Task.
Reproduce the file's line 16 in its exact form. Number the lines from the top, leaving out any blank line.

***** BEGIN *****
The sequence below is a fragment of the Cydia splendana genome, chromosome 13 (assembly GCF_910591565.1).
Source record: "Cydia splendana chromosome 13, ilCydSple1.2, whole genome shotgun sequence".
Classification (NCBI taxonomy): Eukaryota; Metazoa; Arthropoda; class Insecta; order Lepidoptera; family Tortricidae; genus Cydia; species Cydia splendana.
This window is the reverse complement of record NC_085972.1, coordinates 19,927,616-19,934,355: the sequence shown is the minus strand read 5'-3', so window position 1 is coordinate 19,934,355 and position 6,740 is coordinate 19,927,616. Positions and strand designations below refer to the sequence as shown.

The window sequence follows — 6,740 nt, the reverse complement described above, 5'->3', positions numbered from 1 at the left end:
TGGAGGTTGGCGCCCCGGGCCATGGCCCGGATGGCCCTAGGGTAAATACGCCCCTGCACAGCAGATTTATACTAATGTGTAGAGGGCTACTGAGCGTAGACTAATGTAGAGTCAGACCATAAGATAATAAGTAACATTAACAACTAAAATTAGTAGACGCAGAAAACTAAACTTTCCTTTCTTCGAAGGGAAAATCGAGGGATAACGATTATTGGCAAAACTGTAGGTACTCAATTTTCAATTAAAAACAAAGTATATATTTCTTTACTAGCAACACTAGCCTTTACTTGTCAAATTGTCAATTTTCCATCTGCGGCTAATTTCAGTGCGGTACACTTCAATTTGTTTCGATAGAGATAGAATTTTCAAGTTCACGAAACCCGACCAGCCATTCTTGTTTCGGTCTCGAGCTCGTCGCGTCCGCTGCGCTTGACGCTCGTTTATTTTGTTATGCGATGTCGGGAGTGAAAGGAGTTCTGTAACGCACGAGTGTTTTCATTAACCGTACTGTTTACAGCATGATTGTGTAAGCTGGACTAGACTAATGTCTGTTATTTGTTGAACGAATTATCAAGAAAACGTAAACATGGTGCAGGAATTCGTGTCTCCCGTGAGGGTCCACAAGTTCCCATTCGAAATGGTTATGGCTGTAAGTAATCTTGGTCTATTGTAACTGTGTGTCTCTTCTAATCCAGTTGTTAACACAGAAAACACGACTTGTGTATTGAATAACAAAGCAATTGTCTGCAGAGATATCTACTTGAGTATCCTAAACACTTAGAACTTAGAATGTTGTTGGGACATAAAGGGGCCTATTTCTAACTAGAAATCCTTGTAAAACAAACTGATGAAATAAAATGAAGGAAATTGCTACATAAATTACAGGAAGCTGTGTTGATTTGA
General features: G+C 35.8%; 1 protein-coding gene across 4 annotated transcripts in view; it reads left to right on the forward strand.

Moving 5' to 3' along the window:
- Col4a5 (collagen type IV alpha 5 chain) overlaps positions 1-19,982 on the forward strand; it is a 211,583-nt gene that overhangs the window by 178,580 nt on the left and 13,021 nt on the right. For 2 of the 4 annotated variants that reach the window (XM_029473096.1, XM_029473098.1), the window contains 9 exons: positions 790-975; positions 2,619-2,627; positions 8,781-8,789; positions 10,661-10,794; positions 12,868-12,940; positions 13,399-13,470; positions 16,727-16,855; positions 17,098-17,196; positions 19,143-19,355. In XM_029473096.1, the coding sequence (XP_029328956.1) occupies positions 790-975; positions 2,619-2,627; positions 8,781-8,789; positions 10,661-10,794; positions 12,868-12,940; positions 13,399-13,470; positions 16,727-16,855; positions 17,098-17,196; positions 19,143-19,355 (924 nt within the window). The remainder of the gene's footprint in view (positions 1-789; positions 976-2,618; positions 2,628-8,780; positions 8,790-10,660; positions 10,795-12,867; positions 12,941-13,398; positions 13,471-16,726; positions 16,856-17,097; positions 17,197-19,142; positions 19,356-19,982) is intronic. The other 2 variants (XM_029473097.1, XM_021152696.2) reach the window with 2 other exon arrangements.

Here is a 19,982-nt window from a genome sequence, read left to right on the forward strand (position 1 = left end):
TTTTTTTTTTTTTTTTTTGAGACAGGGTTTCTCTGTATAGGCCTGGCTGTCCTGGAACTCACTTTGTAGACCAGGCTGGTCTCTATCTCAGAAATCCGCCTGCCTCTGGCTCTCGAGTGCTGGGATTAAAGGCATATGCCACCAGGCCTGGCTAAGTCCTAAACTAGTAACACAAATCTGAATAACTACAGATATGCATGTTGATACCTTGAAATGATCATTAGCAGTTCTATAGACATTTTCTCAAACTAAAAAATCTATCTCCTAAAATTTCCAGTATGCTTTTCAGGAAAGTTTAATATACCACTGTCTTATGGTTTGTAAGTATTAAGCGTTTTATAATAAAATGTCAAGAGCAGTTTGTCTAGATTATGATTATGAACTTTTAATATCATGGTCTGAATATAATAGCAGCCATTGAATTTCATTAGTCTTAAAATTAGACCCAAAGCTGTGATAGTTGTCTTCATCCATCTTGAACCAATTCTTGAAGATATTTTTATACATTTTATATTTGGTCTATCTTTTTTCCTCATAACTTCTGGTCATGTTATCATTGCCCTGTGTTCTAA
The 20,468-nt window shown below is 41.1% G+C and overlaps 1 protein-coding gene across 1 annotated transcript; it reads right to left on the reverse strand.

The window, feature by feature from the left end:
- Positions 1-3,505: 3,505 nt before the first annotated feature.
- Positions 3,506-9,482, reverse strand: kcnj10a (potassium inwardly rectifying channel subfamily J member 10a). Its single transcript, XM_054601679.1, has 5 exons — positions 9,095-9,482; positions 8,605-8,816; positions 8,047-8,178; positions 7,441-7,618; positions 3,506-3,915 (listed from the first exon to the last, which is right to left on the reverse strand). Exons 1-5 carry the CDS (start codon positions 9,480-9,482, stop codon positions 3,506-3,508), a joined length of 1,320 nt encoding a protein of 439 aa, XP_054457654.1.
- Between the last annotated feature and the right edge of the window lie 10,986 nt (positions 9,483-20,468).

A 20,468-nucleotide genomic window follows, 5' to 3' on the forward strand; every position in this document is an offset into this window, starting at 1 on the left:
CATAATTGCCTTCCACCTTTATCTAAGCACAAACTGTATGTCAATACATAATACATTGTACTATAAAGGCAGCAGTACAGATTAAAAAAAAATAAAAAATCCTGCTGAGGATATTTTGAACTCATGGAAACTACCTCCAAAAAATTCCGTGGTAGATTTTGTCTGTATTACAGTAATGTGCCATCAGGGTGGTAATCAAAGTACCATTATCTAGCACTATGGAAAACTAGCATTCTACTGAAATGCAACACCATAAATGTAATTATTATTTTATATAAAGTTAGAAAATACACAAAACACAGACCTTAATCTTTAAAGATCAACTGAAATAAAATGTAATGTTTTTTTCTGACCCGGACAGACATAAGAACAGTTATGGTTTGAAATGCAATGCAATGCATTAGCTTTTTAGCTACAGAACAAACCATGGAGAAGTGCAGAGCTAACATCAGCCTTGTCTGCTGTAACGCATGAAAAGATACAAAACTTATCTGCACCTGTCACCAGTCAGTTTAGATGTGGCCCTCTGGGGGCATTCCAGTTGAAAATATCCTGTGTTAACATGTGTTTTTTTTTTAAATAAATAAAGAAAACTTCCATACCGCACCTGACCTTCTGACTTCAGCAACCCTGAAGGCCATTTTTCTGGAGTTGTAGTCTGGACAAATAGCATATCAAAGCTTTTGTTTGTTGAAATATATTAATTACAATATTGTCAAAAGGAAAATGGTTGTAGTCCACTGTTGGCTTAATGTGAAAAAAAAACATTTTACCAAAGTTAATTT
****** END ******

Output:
- Between the last annotated feature and the right edge of the window lie 10,986 nt (positions 9,483-20,468).